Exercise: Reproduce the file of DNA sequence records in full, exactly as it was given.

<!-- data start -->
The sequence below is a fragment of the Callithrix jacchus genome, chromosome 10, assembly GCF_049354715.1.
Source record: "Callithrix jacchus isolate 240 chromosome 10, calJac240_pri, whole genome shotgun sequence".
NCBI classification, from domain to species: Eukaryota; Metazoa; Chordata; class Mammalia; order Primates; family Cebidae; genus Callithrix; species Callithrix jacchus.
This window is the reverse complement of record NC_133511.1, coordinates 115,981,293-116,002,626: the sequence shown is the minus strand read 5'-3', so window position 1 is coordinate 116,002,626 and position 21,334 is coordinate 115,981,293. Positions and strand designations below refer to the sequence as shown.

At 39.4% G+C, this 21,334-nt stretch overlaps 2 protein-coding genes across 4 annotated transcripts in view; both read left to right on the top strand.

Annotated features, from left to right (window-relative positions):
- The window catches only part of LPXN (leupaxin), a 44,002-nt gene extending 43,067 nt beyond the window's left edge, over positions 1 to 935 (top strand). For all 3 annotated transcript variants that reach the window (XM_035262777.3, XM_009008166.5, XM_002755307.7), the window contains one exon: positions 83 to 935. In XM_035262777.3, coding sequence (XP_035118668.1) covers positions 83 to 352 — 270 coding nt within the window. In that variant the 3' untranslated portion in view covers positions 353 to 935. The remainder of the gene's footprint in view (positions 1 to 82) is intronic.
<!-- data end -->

The sequence below is a fragment of the Callithrix jacchus genome, chromosome 10, assembly GCF_049354715.1.
Source record: "Callithrix jacchus isolate 240 chromosome 10, calJac240_pri, whole genome shotgun sequence".
NCBI classification, from domain to species: Eukaryota; Metazoa; Chordata; class Mammalia; order Primates; family Cebidae; genus Callithrix; species Callithrix jacchus.
This window is the reverse complement of record NC_133511.1, coordinates 115,981,293-116,002,626: the sequence shown is the minus strand read 5'-3', so window position 1 is coordinate 116,002,626 and position 21,334 is coordinate 115,981,293. Positions and strand designations below refer to the sequence as shown.

At 39.4% G+C, this 21,334-nt stretch overlaps 2 protein-coding genes across 4 annotated transcripts in view; both read left to right on the top strand.

Annotated features, from left to right (window-relative positions):
- The window catches only part of LPXN (leupaxin), a 44,002-nt gene extending 43,067 nt beyond the window's left edge, over positions 1 to 935 (top strand). For all 3 annotated transcript variants that reach the window (XM_035262777.3, XM_009008166.5, XM_002755307.7), the window contains one exon: positions 83 to 935. In XM_035262777.3, coding sequence (XP_035118668.1) covers positions 83 to 352 — 270 coding nt within the window. In that variant the 3' untranslated portion in view covers positions 353 to 935. The remainder of the gene's footprint in view (positions 1 to 82) is intronic.